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Dealing with data chaos: how to mine your data

It’s a common misperception that payers and providers struggle to deliver coordinated care due to a lack of patient data. Thanks to the explosive growth of the health tech industry, most providers are actually inundated with data and their challenges are now around organizing it and extracting meaningful insight. This is particularly true of participants in value-based reimbursement programs, who must demonstrate continual progress in improving patient outcomes. From our experience working with healthcare organizations, we’ve gleaned tips in a few different areas to help payers and providers make sense of the data chaos that is today’s reality and how to leverage that data to improve patient outcomes.

Focus initial efforts on a few key data points that can move the needle on outcomes

There is so much data—data from EMRs, data from claims, data from HIEs, and more—that care coordination teams can easily become overwhelmed in the early days of participation in a value-based program. The teams need guidance on where to focus data collection and analysis efforts. Fortunately, CMS has zeroed in on a few foundational metrics that all organizations should track and measure, consistently inserting them across its suite of programs that span the care continuum. Readmission rates and average length of stay remain the baseline metrics for both acute and post-acute settings. More recently, CMS has also been looking beyond these care settings and creating measures across multiple programs that focus on how patients fare when they are back in their communities.

Once organizations have a handle on these core data points, they can begin to tackle more nuanced metrics that are relevant to their clinical specialties and the value-based programs that they participate in. Many of our clients have found that taking a gradual approach to building a data analytics program allows them to match their efforts to their available resources. On our recent webinar with Mount Sinai, the care coordination team from that health system, which is also an ACO and works daily with multiple payers, walked us through their journey of navigating their data chaos and developing an analytics program to help them assess the quality of their post-acute providers. Although the data points they selected are specific to their organizational goals, the process they used to select these metrics is instructive for any organization that is trying to extract more meaning from its data.

Evaluate your current data sources with an eye toward identifying gaps and limitations

Deciding which data points to prioritize is an important step but only the first. Someone at the organization still needs to aggregate the data from these disparate sources and take stock of the inventory, so to speak. Does the organization have the information it needs? Here are a few areas where many come up short:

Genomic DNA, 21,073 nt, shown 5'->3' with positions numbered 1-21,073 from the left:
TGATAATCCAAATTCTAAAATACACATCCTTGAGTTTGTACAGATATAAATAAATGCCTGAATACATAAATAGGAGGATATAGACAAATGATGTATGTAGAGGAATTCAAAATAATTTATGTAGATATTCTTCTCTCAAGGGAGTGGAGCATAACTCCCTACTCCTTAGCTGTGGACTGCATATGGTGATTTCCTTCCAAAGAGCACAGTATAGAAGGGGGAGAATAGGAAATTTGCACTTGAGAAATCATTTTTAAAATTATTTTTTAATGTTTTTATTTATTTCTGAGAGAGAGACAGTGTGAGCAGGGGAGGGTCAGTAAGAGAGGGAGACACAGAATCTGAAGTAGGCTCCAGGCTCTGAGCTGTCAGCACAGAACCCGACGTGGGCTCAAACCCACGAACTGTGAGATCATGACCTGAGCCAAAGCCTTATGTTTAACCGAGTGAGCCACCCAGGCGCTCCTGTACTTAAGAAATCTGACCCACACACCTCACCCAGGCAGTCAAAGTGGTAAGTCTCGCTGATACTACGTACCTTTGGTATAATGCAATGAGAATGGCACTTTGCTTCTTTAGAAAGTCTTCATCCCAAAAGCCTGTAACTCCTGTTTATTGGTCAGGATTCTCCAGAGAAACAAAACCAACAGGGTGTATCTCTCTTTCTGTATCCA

• Information about what’s happening to patients outside of the health system and its referral network: The EHR only shows patient activity at facilities within the system. What about when patients seek treatment at another system’s hospital or an out-of-network SNF? What about when the patient goes home? This is a gap for most organizations.
  • Information on readmissions and length of stay: Claims data, which has historically been a core source of patient data, does provide this information. However, claims data is at least six months old, which limits its value. By the time an organization receives the information, it’s too late to act on it. Current data is lacking.
  • Benchmarking data: What is the context for a hospital readmission rate or the average length of stay in a post-acute facility? A statistic on the anticipated length of stay for patients with a particular condition, for example, has more value than broad statistics that incorporate all patients. Benchmarking data also allows for comparisons between providers.

Invest in resources that fill the gaps and deliver the data that matters most

After identifying the metrics that matter and determining what’s missing from their current data sources, an organization usually needs some additional resources to organize the data it has decided to focus on and to fill in gaps. There are a number of different ways to attack these tasks and start to shape a strong data analytics program. Most payers and health systems choose to bring on a full-time data scientist. An FTE is certainly not a mandatory requirement, however. Many smaller payers and systems can benefit from a collaborative data analysis effort taken on by the care management team, which already has a deep investment in tracking patients and understanding trends across the population. In some cases the leadership of a payer or health system provides guidance on the most important metrics and dictates the measurement methods, allowing the care management team to focus on execution.

In addition to people resources, organizations need technology that supports their efforts to organize existing data and fill in data gaps. CarePort’s suite of care coordination tools helps a wide range of healthcare organizations –payers, health systems, hospitals, ACOs, and post-acute providers—obtain real-time data. It isolates the metrics that matter and provides that critical data along with the clinical context needed to extract meaningful insight.

Learn more about CarePort’s suite of EHR-agnostic care coordination solutions that support organizations developing a data-driven approach to patient care.

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